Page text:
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1.0 out of 5 stars story overwhelmed by presence of unappealing author, June 5 2003
By A Customer
This review is from: The Miracle of Castel di Sangro: A Tale of Passion and Folly in the Heart of Italy (Paperback)
This was one of the few books that I bought on a whim. I saw it prominently displayed on a shelf at my local bookstore and immediately recognized the potential for a great story. As a lifelong fan of the game as well as Italian culture (I'm an American but lived off of the Ligurian coast for three years as a child), I couldn't wait to read a book that I thought would strengthen these passions. Instead, what I got was the classic story of an Ugly American. McGinniss consistently revelled in his ignorance of the foreign behaviors that he stumbled upon, conveying a clear disrespect for the people in this story. I'm all for writers taking on foreign cultures and relating their unique aspects to readers. But such endeavers require subtlety and the ability to observe without interfering--qualities that McGinniss does not possess. For me, this subtext completely overwhelmed what could have been a very good story. I rarely quit reading a book, feeling that I need to be open to perspectives that I am not completely attuned to. However, McGinniss gave me one of those very rare opportunites to permanently drop an unfinished book, guilt free. I can't say I'm grateful.
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3.0 out of 5 stars The tragedy of Castel di Sangro, April 9 2003
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It is easy to compare two recent books about Italian football written by foreigners. Both follow a full 38-match season of teams that are, at times, surprising and mediocre, sometimes simultaneously. Avoiding relegation to a lower division is the major impetus for both teams, not a national championship. One is coming off a miracle, the other hoping for and heading for one. And there are significant differences. Unlike Tim Parks in ´¿A season with Verona,´¿ McGinniss has direct access to the players and coach, although only brief, menacing contact with the owner. Parks acted as a fan, lived and died with the team while he stayed with his family, became very familiar with other fans, and lived a normal home life between matches. McGinniss lived alone in a cold apartment, away from his family in America; he has too much time on his hands. Parks had been a lifelong fan from Britain. McGinniss came to the game much later in life. And it shows.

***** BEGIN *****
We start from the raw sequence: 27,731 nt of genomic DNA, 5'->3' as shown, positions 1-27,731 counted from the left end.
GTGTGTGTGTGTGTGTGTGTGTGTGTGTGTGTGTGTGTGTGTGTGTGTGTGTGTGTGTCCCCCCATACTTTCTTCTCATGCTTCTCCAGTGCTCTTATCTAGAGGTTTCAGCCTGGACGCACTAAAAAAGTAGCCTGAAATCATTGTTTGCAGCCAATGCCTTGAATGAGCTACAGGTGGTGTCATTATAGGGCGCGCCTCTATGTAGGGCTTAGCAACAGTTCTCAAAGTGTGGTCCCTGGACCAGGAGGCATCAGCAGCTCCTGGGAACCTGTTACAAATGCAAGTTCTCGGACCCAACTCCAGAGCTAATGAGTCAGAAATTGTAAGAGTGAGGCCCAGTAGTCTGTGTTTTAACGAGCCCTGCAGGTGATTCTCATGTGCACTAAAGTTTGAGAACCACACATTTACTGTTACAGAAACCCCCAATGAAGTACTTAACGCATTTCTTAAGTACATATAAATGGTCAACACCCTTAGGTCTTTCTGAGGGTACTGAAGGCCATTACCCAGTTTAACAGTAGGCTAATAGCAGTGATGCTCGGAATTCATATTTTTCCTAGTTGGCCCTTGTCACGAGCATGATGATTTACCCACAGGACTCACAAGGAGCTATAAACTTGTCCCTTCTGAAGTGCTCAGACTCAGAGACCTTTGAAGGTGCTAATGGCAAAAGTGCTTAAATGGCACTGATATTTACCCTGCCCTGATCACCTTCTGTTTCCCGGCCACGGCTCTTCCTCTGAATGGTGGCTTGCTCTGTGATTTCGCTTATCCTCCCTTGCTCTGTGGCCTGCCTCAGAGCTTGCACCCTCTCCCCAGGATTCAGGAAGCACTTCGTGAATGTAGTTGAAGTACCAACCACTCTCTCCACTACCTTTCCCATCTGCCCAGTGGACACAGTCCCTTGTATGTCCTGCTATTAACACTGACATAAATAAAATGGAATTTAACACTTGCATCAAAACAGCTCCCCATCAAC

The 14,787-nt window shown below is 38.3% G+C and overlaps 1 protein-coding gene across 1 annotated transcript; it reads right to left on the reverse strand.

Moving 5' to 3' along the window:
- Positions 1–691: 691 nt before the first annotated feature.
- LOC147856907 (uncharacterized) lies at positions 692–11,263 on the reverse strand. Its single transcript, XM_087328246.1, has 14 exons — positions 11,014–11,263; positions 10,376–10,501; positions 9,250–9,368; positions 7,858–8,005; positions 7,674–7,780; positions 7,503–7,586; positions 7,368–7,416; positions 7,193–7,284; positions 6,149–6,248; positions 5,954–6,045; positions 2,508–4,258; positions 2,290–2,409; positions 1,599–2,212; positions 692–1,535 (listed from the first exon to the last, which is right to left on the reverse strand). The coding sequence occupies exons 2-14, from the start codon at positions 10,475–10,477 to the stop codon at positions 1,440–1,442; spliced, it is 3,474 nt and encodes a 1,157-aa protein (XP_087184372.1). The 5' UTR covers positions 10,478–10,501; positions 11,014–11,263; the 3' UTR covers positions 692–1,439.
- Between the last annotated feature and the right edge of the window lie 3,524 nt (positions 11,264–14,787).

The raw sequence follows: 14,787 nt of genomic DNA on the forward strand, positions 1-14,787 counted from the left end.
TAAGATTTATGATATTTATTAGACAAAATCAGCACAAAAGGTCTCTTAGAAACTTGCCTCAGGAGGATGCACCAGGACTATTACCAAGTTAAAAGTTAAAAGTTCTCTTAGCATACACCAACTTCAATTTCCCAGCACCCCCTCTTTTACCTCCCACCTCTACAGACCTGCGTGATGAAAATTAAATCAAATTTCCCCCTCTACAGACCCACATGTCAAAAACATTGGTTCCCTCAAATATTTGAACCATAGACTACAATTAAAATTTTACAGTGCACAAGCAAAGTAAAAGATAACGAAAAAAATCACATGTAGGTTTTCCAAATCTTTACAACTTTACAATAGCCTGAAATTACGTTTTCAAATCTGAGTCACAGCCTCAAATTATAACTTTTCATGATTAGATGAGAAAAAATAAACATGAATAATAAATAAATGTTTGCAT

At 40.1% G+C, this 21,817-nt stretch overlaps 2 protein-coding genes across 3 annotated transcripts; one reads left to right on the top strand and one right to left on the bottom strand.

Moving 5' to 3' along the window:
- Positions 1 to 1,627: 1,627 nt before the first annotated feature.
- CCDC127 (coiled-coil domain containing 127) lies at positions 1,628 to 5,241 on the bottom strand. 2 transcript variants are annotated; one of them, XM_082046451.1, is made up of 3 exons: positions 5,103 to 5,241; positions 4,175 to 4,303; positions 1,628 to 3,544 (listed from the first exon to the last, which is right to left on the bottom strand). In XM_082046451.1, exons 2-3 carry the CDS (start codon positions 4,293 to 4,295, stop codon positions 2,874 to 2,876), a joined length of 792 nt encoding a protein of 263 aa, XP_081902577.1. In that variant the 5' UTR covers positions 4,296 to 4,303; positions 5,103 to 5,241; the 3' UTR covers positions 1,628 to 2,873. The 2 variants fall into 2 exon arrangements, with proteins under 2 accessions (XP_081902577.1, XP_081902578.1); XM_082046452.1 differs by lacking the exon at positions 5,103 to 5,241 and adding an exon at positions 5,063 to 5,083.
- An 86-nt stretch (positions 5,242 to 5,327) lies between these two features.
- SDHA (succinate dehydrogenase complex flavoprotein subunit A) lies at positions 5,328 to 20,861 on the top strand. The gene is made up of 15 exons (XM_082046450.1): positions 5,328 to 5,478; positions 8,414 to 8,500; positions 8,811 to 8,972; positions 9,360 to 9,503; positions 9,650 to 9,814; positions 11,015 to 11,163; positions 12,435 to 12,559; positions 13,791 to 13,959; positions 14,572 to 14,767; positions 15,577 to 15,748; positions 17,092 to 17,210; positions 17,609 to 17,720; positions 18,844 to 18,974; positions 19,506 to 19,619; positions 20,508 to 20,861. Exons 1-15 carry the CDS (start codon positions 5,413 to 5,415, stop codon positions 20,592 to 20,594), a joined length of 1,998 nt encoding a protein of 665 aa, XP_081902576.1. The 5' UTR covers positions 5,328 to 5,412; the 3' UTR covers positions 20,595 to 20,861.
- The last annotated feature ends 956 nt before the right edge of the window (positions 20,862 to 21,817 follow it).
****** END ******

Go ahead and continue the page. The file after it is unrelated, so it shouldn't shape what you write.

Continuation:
The ´¿miracle´¿ of Castel di Sangro, a town of 5,000 hearty souls high in the mountains east of Rome, occurs before McGinniss arrives. What transpires while he is there might be better described as tragedy, without farce. There is death, drama, drugs and sex. Travel to play matches offers some glimpses of Italian life and land, but very little. He is more than a little pleased with his self-evaluation of the Castel di Sangro players, and not shy about saying so. McGinniss irritatingly inserts himself into disputes and advises the coach on players and tactics. He tries to play agent for a promising goalkeeper, but can´¿t convince the American coach to take him. He can identify a rotten, corrupt referee like an expert. He begins to read his own worshipful (if invented) clippings from the Italian press, who marvel at the very idea of an American writer spending a year with such a minor league team. He even seems to flirt, at the end, with the idea of earning a coach´¿s license himself (Italian coaches need to be licensed). Yet he can´¿t see the inevitable betrayal that closes the season.
McGinniss´¿Italian improves with time, but it is not clear that his judgment or insight does. McGinniss´¿ intimacy with the players seems genuine yet there are times when the players seem to mock him or to treat him with the disbelief his assertions sometimes deserve. There is more a series of events, matches than a real story here.
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4.0 out of 5 stars italian balls, March 26 2003
By 
forza roma (San Francisco, California United States) - See all my reviews
great and easy read...went beyond football. It shed light on several historical facts as well as politics.